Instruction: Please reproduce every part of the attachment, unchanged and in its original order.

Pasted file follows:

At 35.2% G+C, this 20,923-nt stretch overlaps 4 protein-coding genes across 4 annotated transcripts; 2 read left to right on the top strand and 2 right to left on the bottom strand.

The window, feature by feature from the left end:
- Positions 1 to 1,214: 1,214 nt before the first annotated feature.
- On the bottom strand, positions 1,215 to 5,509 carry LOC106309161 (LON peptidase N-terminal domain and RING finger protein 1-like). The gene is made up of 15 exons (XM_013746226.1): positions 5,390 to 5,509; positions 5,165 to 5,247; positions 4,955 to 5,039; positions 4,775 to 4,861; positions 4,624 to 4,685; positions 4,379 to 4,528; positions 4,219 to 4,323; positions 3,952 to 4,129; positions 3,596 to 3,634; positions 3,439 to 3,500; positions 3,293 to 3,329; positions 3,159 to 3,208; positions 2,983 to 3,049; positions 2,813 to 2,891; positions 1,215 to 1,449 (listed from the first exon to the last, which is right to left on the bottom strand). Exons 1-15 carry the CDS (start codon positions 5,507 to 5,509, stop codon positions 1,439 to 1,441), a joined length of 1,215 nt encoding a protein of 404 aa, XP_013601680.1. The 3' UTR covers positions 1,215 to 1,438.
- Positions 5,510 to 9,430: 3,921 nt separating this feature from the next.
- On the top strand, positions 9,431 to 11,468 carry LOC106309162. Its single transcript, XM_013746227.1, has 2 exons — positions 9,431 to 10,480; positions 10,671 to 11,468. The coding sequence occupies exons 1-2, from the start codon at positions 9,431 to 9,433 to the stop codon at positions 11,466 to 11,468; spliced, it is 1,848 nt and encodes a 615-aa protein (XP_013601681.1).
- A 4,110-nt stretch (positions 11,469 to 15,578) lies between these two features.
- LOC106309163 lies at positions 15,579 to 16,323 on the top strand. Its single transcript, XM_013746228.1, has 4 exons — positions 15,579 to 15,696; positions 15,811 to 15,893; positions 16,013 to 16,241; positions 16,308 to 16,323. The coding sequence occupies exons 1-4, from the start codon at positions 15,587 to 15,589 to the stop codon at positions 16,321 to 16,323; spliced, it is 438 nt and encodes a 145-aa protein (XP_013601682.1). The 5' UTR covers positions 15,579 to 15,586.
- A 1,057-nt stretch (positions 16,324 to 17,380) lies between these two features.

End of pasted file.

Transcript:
At 35.2% G+C, this 20,923-nt stretch overlaps 4 protein-coding genes across 4 annotated transcripts; 2 read left to right on the top strand and 2 right to left on the bottom strand.

The window, feature by feature from the left end:
- Positions 1 to 1,214: 1,214 nt before the first annotated feature.
- On the bottom strand, positions 1,215 to 5,509 carry LOC106309161 (LON peptidase N-terminal domain and RING finger protein 1-like). The gene is made up of 15 exons (XM_013746226.1): positions 5,390 to 5,509; positions 5,165 to 5,247; positions 4,955 to 5,039; positions 4,775 to 4,861; positions 4,624 to 4,685; positions 4,379 to 4,528; positions 4,219 to 4,323; positions 3,952 to 4,129; positions 3,596 to 3,634; positions 3,439 to 3,500; positions 3,293 to 3,329; positions 3,159 to 3,208; positions 2,983 to 3,049; positions 2,813 to 2,891; positions 1,215 to 1,449 (listed from the first exon to the last, which is right to left on the bottom strand). Exons 1-15 carry the CDS (start codon positions 5,507 to 5,509, stop codon positions 1,439 to 1,441), a joined length of 1,215 nt encoding a protein of 404 aa, XP_013601680.1. The 3' UTR covers positions 1,215 to 1,438.
- Positions 5,510 to 9,430: 3,921 nt separating this feature from the next.
- On the top strand, positions 9,431 to 11,468 carry LOC106309162. Its single transcript, XM_013746227.1, has 2 exons — positions 9,431 to 10,480; positions 10,671 to 11,468. The coding sequence occupies exons 1-2, from the start codon at positions 9,431 to 9,433 to the stop codon at positions 11,466 to 11,468; spliced, it is 1,848 nt and encodes a 615-aa protein (XP_013601681.1).
- A 4,110-nt stretch (positions 11,469 to 15,578) lies between these two features.
- LOC106309163 lies at positions 15,579 to 16,323 on the top strand. Its single transcript, XM_013746228.1, has 4 exons — positions 15,579 to 15,696; positions 15,811 to 15,893; positions 16,013 to 16,241; positions 16,308 to 16,323. The coding sequence occupies exons 1-4, from the start codon at positions 15,587 to 15,589 to the stop codon at positions 16,321 to 16,323; spliced, it is 438 nt and encodes a 145-aa protein (XP_013601682.1). The 5' UTR covers positions 15,579 to 15,586.
- A 1,057-nt stretch (positions 16,324 to 17,380) lies between these two features.